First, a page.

Documentation

  1. Where I work, there are some MD's who seem to take quite a long time to call back when paged. When it comes to documenting, let me know what you think of this:


    1800
    Pt. reports increase in pain to abdomen. Rates pain 8/10. No nausea or vomiting. Call out to Dr. X. to update on condition.

    1845
    Page number two to Dr. X. regarding Pts. pain level. Will continue to monitor closely.

    1930
    Page 3 to Dr. X.

    2000
    No reply from Dr. X. Dr. Y calling, stating can't get Dr. X. on pager, update given regarding patients status. New orders noted.

    Just curious as to what my peers think on this kind of documenting. It appears to cover me. I am wondering because I came to work the next day and the doctor crossed out the rest of the page and crossed out the back of the page and started his note on a new piece of paper. Perhaps making it easier to make my notes "disappear"... ?? Should I have documented differently. Haven't heard anything from my bosses... JOHN

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  2. 5 Comments

  3. by   Tweety
    Whether the doc is trying to make your notes disappear they are in there. I always document times and call backs, and number of times called when a response isn't timely. You did a good job.

    The only thing I can offer is her pain isn't very descriptive, but it's probably documented somewhere else and your just noted an increase in pain. Location, intensity, and duration should be noted.
  4. by   angelbear
    I too always doc. who was called why they were called time they were called and if and when I get a response and what the response is. If he is in fact trying to make your documentation disappear that is illegal and he could get in big trouble. Even if your documentation was inappropriate which it wasnt they still cant just make it disappear. Ya done good.
  5. by   A/A/OX3
    To error is human to forgive is devine, unless something happens to the patient when you were calling him a gazillion times and he never returned the page. In that case, he never got the call and nurse CYA is sadly mistaken.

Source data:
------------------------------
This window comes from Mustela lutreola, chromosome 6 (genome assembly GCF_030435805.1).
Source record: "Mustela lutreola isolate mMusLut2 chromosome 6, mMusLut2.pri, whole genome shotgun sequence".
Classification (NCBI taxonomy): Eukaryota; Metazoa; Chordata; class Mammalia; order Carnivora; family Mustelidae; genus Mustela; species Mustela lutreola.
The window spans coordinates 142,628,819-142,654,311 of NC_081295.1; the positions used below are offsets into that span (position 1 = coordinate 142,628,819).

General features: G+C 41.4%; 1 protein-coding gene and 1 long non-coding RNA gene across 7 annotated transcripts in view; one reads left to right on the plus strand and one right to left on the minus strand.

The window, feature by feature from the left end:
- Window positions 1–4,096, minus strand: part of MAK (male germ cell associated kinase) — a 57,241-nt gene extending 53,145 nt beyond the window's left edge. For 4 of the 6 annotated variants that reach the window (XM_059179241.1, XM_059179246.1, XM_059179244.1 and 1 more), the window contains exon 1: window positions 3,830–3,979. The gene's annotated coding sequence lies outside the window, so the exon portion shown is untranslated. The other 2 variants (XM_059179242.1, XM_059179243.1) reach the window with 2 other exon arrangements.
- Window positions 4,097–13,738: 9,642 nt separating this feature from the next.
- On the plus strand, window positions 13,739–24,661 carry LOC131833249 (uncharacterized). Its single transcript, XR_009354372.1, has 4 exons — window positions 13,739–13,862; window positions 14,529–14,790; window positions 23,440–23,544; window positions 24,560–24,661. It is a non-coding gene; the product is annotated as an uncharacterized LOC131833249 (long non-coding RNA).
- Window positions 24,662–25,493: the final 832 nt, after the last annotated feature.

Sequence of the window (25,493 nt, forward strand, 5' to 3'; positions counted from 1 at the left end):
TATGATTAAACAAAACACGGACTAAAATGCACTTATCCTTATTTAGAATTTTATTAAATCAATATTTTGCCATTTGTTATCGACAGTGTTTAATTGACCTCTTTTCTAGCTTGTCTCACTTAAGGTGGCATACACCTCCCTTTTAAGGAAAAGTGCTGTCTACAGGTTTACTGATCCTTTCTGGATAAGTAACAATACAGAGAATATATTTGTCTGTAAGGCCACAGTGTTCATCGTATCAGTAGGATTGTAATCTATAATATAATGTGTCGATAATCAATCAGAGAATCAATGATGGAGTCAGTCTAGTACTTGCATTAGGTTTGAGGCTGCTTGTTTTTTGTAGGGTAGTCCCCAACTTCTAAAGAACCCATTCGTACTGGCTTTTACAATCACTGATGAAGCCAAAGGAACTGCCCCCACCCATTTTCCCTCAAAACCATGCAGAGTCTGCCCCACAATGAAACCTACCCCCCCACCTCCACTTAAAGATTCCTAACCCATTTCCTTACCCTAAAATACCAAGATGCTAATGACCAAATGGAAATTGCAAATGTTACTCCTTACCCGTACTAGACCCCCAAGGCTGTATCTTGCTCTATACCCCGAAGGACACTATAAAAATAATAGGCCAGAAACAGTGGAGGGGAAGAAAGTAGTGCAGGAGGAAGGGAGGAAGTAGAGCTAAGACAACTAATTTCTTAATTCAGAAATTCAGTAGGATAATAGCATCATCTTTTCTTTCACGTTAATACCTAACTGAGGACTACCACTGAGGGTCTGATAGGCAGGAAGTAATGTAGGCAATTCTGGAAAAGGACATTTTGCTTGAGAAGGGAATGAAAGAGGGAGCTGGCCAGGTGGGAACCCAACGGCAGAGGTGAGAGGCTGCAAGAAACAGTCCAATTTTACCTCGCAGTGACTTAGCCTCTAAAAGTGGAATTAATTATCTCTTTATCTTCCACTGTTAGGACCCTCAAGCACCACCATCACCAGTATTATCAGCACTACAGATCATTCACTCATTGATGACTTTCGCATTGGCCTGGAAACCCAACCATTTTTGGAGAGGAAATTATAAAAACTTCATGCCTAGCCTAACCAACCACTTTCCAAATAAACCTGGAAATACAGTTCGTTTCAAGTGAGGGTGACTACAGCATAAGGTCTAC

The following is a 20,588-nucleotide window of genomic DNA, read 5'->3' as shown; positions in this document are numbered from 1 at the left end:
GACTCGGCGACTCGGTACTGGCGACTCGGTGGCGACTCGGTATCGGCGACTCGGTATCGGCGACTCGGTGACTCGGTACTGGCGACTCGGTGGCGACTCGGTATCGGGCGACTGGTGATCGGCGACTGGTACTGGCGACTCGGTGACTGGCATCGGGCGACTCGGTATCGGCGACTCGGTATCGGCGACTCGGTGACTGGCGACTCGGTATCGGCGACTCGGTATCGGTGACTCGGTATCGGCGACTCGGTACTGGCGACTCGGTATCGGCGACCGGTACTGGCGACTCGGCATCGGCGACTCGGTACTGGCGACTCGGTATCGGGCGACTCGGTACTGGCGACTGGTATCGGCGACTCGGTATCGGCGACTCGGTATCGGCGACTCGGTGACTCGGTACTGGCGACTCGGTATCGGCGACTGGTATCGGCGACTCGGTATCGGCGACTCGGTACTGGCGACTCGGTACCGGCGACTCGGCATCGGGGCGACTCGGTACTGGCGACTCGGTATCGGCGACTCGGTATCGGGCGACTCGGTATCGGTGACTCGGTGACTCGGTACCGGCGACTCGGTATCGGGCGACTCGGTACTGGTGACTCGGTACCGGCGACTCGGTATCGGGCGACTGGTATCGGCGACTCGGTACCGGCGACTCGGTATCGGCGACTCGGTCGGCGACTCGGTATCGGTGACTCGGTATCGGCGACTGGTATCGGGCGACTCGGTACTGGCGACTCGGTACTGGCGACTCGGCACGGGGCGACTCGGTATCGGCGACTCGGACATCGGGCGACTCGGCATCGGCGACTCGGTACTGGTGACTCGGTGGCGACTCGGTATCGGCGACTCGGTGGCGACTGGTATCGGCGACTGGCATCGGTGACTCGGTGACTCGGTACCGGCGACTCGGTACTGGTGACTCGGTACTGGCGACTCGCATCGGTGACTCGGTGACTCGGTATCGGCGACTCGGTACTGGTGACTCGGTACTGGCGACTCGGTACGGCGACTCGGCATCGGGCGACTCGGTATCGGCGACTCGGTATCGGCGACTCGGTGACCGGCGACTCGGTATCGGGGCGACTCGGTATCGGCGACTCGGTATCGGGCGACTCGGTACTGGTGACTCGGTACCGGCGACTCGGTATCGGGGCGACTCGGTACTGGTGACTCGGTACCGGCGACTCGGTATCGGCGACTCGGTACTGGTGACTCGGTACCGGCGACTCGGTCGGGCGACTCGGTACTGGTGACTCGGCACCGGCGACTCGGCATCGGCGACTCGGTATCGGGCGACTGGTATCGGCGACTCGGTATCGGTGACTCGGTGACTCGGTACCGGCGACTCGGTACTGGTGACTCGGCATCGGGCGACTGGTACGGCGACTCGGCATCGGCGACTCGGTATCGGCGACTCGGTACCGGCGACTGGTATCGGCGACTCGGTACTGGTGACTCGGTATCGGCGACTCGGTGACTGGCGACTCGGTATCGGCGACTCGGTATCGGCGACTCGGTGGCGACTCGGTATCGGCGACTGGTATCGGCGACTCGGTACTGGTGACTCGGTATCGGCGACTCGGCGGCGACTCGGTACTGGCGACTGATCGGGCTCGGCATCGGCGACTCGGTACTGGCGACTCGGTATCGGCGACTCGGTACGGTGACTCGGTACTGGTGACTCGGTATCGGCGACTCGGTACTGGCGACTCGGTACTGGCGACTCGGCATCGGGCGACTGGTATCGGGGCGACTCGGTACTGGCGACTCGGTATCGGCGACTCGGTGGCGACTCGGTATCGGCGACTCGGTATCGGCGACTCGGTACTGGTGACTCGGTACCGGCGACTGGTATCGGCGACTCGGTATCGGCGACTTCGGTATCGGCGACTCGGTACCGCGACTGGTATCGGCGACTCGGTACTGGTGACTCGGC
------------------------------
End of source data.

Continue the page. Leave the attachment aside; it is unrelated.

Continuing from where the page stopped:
One of the hospitals where I worked some time ago used to log the calls as they were made to the doctors. It was a record they could not dispute. I think all hospitals should use this system.

    However, I have to say, make sure you know who is on call for their service. I have called the wrong doc on more than one occassion.... duh-h-h-h-h-h!!
  6. by   P_RN
    Perhaps also an occurrence report? Doc can't touch that.
  7. by   Tweety
    Originally posted by A/A/OX3
    To error is human to forgive is devine, unless something happens to the patient when you were calling him a gazillion times and he never returned the page. In that case, he never got the call and nurse CYA is sadly mistaken.

    One of the hospitals where I worked some time ago used to log the calls as they were made to the doctors. It was a record they could not dispute. I think all hospitals should use this system.

    However, I have to say, make sure you know who is on call for their service. I have called the wrong doc on more than one occassion.... duh-h-h-h-h-h!!
    Oh I hate when I call the wrong doc in the middle of the night. Happened to me more than once. Ouch.

    On long and no call backs, I've called the answering service to get the times, and they too keep a very accurate record of the times called.

    The incident report isn't a bad idea either.

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